# Stress Operators for Finite Element Analysis

For stress analysis in the finite element method you need a stress operator. For two dimensional plane stress it can be found here. For two dimensional plain strain it can be found here. I need the two dimensional case where there is axial symmetry so that in cylindrical coordinates this is displacements and stress in terms of {r,z}. Getting these stress operators is not so straight forward since one needs a careful application of Inactive. I also need the calculation of stress from the displacement fields. Can you help please?

For stress in 3D the stress operator may be found here.

Here are the stress operators and the method for calculating stress for plane stress and plane strain. I also give vonMises stress for plane stress

ClearAll[planeStressOperator, Y, ν];
planeStressOperator[{u_, v_}, {x_,
y_}, {Y_, ν_}] := {Inactive[
Div][({{0, -((Y ν)/(1 - ν^2))}, {-((Y (1 - ν))/(2 (1 \
- ν^2))), 0}}.Inactive[Grad][v[x, y], {x, y}]), {x, y}] +
Inactive[
Div][({{-(Y/(1 - ν^2)),
0}, {0, -((Y (1 - ν))/(2 (1 - ν^2)))}}.Inactive[Grad][
u[x, y], {x, y}]), {x, y}],
Inactive[Div][({{0, -((Y (1 - ν))/(2 (1 - ν^2)))}, {-((Y \
ν)/(1 - ν^2)), 0}}.Inactive[Grad][u[x, y], {x, y}]), {x, y}] +
Inactive[
Div][({{-((Y (1 - ν))/(2 (1 - ν^2))),
0}, {0, -(Y/(1 - ν^2))}}.Inactive[Grad][
v[x, y], {x, y}]), {x, y}]};

ClearAll[planeStrainOperator];
planeStrainOperator[{u_, v_}, {x_,
y_}, {Y_, ν_}] := {Inactive[
Div][({{0, -((Y ν)/((1 -
2 ν) (1 + ν)))}, {-(Y/(2 (1 + ν))),
0}}.Inactive[Grad][v[x, y], {x, y}]), {x, y}] +
Inactive[
Div][({{-((Y (1 - ν))/((1 - 2 ν) (1 + ν))),
0}, {0, -(Y/(2 (1 + ν)))}}.Inactive[Grad][
u[x, y], {x, y}]), {x, y}],
Inactive[
Div][({{0, -(Y/(2 (1 + ν)))}, {-((Y ν)/((1 -
2 ν) (1 + ν))), 0}}.Inactive[Grad][
u[x, y], {x, y}]), {x, y}] +
Inactive[
Div][({{-(Y/(2 (1 + ν))),
0}, {0, -((Y (1 - ν))/((1 -
2 ν) (1 + ν)))}}.Inactive[Grad][
v[x, y], {x, y}]), {x, y}]};

ClearAll[stress2D]
stress2D[{uif_InterpolatingFunction,
vif_InterpolatingFunction}, {Y_, ν_}, ps_] :=
Block[{fac, dd, df, mesh, coords, dv, ux, uy, vx, vy, ex, ey, gxy,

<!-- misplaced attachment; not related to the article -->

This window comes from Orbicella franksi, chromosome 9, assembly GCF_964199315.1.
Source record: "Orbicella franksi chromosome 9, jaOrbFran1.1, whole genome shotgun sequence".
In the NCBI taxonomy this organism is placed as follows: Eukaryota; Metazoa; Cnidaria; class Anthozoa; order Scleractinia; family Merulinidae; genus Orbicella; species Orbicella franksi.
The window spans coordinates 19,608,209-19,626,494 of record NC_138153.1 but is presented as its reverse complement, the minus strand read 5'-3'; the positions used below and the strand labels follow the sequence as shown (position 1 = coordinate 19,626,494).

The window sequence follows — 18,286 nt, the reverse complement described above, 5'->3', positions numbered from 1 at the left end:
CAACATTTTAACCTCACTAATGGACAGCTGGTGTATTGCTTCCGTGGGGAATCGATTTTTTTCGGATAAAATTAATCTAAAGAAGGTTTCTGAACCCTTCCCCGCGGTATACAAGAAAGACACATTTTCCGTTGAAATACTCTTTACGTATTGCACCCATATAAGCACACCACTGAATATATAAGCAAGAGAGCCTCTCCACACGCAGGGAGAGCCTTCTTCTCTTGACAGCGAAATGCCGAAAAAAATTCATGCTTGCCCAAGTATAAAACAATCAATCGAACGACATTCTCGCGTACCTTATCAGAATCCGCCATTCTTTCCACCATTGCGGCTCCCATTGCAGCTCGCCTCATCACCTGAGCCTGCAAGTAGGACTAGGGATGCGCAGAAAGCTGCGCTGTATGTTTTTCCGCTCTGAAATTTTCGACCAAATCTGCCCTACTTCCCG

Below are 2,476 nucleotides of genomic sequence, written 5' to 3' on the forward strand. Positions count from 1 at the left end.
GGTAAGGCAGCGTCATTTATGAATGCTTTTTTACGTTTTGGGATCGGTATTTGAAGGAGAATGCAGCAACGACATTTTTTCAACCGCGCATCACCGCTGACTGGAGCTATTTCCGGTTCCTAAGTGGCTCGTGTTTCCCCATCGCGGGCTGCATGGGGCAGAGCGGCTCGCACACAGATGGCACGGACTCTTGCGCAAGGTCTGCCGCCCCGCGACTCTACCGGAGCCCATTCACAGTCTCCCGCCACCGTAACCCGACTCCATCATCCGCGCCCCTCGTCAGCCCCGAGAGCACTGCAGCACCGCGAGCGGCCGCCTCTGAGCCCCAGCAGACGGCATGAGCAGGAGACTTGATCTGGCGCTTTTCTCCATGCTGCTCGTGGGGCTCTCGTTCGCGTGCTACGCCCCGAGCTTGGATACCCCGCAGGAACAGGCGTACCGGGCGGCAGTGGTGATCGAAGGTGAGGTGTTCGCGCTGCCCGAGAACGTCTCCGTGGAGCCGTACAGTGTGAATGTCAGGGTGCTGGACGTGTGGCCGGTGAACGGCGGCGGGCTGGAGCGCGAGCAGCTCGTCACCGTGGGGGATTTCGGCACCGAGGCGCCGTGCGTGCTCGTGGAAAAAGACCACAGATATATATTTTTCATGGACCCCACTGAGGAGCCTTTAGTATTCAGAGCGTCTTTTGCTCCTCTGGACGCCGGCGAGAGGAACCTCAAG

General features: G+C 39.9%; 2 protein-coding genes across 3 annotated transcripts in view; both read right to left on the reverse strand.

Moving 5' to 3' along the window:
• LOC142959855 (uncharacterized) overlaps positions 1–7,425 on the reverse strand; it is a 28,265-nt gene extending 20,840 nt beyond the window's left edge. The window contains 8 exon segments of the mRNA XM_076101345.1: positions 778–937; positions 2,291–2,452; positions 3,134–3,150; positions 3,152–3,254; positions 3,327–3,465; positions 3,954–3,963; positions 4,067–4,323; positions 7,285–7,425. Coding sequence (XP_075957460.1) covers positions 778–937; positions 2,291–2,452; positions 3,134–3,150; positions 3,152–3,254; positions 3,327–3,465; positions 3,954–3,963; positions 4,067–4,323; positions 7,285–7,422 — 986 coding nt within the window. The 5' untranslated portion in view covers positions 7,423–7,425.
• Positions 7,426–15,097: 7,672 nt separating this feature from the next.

sxx, syy, sxy},
dd = Outer[(D[#1[x, y], #2]) &, {uif, vif}, {x, y}];
Which[
ps == "PlaneStress",
fac = Y/(1 - ν^2)*{{1, ν, 0}, {ν, 1, 0}, {0,
0, (1 - ν)/2}},
ps == "PlaneStrain",
fac = Y/((1 + ν) (1 - 2 ν)) *{{1 - ν, ν,
0}, {ν, 1 - ν, 0}, {0, 0, (1 - 2 ν)/2}}
];

df = Table[Function[{x, y}, Evaluate[dd[[i, j]]]], {i, 2}, {j, 2}];
(*the coordinates from the ElementMesh*)
mesh = uif["Coordinates"][];
coords = mesh["Coordinates"];
dv = Table[df[[i, j]] @@@ coords, {i, 2}, {j, 2}];
ux = dv[[1, 1]];
uy = dv[[1, 2]];
vx = dv[[2, 1]];
vy = dv[[2, 2]];
ex = ux;
ey = vy;
gxy = (uy + vx);
sxx = fac[[1, 1]]*ex + fac[[1, 2]]*ey;
syy = fac[[2, 1]]*ex + fac[[2, 2]]*ey;
sxy = fac[[3, 3]]*gxy;
{ElementMeshInterpolation[{mesh}, sxx],
ElementMeshInterpolation[{mesh}, syy],
ElementMeshInterpolation[{mesh}, sxy]
}]

ClearAll[vonMisesPlaneStress];
vonMisesPlaneStress[{sxx_, syy_, sxy_}] :=
Function[{x, y}, Sqrt[
sxx[x, y]^2 - sxx[x, y] syy[x, y] + syy[x, y]^2 + 3 sxy[x, y]^2]]


Here is an example of their use. I am looking at stress concentrations near a cut-out. I include a MeshRefinementFunction at the cut-out which I am using to show that improving the mesh does not help with the stress concentration in this case.

Needs["NDSolveFEM"];
L = 2; (* Length *)
h = 1; (* Height *)
Y = 10^3; (* Modulus of elasticity *)
ν = 33/100;  (* Poisson ratio *)
stress = 10;  (* stress *)
gls = 0.1; (* Grid length scale *)
nr = 10;  (* Factor for refinement *)
r0 = 2 gls;  (* radius for refinement *)

ClearAll[cf];
cf = Compile[{{c, _Real, 2}, {a, _Real, 0}},
Block[{com, c1, c2, r1, r2, r},
com = Total[c]/3;
c1 = {0.2 L, 0.6 h};
c2 = {0.4 L, 0.6 h};
r1 = Norm[com - c1];
r2 = Norm[com - c2];
r = Min[{r1, r2}];

If[r < r0 && a > (Sqrt/4) (gls/nr + r/r0 gls)^2, True, False]

]
];

mesh = ToElementMesh[
RegionDifference[Rectangle[{0, 0}, {L, h}],
RegionUnion[Rectangle[{0.2 L, 0.6 h}, {0.4 L, h}],
Disk[{0.75 L, 0.4 h}, 0.2 h]]],
MaxCellMeasure -> {"Length" -> .1}, MeshRefinementFunction -> cf];

Show[mesh["Wireframe"],
Graphics[{